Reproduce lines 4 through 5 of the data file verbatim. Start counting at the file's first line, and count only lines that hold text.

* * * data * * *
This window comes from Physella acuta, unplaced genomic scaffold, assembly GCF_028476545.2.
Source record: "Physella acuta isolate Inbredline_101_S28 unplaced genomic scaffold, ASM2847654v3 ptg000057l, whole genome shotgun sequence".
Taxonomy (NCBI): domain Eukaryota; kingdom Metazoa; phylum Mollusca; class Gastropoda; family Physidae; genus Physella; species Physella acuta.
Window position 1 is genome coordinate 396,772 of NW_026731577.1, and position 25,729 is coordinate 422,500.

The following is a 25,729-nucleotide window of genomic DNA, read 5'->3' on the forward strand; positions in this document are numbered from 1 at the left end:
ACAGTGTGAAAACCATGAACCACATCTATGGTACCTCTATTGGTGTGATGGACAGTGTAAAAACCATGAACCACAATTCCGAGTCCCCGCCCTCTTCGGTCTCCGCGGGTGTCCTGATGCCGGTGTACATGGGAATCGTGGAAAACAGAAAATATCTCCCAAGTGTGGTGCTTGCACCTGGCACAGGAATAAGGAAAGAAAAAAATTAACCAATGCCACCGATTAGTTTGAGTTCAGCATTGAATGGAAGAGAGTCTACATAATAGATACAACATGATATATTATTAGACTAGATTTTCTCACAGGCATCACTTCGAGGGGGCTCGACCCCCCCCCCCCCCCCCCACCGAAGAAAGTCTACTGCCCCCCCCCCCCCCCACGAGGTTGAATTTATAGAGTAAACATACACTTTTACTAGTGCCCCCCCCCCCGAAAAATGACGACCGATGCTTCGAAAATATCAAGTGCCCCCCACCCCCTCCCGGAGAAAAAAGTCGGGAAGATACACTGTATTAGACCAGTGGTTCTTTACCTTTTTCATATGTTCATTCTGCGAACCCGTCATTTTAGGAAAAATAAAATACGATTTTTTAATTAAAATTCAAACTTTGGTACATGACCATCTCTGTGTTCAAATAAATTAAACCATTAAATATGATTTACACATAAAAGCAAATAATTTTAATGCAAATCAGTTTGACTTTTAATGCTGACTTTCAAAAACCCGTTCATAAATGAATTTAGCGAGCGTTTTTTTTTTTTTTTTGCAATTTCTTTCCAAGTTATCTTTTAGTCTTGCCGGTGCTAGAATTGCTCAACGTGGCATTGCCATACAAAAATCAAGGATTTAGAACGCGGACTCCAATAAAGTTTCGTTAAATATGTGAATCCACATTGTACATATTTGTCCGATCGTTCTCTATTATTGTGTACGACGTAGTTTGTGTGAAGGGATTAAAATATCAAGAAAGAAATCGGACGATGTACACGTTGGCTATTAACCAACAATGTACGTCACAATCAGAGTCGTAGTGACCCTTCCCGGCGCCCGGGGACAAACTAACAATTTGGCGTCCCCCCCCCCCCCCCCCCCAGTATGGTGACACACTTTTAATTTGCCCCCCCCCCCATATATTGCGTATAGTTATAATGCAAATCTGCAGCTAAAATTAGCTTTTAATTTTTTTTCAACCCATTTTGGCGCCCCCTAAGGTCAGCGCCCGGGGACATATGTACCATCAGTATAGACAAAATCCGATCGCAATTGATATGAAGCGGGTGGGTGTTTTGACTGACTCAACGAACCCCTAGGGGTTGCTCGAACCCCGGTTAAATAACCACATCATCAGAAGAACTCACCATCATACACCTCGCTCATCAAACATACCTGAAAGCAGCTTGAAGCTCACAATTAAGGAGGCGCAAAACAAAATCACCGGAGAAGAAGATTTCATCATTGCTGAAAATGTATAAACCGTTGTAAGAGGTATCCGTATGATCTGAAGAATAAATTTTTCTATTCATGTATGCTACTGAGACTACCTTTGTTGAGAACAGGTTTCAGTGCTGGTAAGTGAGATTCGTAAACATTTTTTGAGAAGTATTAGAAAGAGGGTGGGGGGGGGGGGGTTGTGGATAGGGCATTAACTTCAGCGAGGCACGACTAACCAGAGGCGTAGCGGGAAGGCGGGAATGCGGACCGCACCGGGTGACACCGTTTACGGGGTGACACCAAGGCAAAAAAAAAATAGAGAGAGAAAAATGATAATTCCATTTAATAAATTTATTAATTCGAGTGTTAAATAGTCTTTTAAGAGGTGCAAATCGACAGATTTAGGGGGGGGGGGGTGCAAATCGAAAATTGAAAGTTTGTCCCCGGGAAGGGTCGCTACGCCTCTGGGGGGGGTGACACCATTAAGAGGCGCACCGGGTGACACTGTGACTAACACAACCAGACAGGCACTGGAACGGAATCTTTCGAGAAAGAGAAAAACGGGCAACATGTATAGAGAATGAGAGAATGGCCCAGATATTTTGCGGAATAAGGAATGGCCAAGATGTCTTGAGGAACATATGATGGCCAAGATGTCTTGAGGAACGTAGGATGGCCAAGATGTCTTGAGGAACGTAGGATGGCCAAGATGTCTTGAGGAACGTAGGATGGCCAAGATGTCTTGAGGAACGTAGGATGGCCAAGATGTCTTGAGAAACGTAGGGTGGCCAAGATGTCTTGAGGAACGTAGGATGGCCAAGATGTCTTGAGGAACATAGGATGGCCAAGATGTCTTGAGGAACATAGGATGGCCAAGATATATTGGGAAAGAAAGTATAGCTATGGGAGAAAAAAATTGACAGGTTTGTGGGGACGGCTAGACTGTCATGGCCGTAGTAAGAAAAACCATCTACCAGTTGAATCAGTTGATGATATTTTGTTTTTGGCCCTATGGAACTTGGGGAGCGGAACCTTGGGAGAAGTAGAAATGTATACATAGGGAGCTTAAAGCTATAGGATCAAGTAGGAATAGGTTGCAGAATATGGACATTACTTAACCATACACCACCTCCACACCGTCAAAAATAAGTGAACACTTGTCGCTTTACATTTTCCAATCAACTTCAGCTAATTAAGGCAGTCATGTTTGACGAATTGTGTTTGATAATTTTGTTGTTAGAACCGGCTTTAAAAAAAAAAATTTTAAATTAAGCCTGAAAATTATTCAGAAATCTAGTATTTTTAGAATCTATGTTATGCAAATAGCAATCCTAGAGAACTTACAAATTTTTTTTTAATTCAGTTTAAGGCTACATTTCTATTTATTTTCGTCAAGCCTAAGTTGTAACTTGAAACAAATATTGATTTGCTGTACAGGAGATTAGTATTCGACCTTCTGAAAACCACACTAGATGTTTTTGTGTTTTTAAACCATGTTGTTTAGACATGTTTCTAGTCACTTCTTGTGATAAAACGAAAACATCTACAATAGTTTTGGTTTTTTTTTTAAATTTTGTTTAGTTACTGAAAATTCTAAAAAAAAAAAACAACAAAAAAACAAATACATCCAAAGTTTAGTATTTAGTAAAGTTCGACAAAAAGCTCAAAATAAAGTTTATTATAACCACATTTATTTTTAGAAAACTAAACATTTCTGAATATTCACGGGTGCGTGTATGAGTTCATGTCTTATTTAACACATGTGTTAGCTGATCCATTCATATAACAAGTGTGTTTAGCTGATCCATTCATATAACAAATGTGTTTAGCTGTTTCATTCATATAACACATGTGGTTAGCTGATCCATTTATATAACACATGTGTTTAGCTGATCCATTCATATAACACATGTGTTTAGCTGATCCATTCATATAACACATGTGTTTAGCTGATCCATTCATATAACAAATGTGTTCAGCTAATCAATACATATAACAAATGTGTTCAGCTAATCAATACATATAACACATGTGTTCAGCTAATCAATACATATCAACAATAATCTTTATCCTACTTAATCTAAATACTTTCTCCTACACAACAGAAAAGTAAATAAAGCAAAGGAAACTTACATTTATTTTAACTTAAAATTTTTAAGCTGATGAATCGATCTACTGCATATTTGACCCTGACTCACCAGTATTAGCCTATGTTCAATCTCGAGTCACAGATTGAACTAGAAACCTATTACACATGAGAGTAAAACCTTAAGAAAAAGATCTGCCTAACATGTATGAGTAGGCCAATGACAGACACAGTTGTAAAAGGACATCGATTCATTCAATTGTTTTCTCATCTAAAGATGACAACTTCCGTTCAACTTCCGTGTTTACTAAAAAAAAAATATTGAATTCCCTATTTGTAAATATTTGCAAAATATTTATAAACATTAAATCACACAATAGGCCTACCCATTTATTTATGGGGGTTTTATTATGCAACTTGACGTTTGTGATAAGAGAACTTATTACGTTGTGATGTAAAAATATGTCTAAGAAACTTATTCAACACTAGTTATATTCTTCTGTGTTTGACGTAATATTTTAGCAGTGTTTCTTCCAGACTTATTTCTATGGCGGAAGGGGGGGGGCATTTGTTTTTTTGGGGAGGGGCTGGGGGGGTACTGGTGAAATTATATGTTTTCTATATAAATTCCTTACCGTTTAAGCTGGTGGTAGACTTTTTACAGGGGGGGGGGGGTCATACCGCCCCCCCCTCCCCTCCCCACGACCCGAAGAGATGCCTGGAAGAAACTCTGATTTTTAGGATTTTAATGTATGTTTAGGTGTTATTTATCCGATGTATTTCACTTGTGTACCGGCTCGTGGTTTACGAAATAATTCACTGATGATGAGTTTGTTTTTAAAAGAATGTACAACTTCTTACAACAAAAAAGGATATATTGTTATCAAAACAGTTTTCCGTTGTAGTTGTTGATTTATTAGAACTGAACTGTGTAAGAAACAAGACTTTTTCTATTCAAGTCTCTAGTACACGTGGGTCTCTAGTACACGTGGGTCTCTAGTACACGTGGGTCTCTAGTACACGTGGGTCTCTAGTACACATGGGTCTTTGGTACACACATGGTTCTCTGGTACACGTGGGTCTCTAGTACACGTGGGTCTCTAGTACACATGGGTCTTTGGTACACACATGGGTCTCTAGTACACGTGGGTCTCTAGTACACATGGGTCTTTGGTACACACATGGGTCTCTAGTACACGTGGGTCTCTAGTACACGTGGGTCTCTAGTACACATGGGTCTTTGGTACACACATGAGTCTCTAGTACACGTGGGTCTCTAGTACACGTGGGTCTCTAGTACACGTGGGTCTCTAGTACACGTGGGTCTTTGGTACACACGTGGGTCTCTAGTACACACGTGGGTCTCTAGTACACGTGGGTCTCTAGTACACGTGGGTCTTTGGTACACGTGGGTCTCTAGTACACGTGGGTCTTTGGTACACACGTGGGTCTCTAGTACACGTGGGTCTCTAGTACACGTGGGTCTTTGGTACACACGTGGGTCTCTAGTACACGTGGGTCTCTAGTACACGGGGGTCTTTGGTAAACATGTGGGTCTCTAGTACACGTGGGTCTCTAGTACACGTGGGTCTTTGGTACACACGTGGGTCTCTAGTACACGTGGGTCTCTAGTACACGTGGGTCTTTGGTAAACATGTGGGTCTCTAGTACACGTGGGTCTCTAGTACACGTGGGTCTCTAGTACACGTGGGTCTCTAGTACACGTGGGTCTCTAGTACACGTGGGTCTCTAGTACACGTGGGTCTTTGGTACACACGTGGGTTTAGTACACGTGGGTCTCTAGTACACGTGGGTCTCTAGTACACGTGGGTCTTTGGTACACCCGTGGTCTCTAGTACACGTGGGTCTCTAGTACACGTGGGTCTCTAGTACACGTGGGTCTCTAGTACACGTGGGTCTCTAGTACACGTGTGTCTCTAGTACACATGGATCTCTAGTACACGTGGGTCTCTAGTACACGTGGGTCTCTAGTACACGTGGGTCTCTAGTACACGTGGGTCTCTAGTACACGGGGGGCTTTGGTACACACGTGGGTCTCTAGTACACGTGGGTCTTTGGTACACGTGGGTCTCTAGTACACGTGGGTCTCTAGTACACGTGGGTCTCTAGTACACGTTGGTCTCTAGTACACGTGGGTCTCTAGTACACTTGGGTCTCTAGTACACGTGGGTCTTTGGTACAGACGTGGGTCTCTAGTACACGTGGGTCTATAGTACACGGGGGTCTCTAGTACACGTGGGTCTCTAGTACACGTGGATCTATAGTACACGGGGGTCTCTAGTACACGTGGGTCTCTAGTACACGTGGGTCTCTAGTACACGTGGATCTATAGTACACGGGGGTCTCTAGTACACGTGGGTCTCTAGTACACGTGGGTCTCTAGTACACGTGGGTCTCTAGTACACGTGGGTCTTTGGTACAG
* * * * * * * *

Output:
Window position 1 is genome coordinate 396,772 of NW_026731577.1, and position 25,729 is coordinate 422,500.

The following is a 25,729-nucleotide window of genomic DNA, read 5'->3' on the forward strand; positions in this document are numbered from 1 at the left end: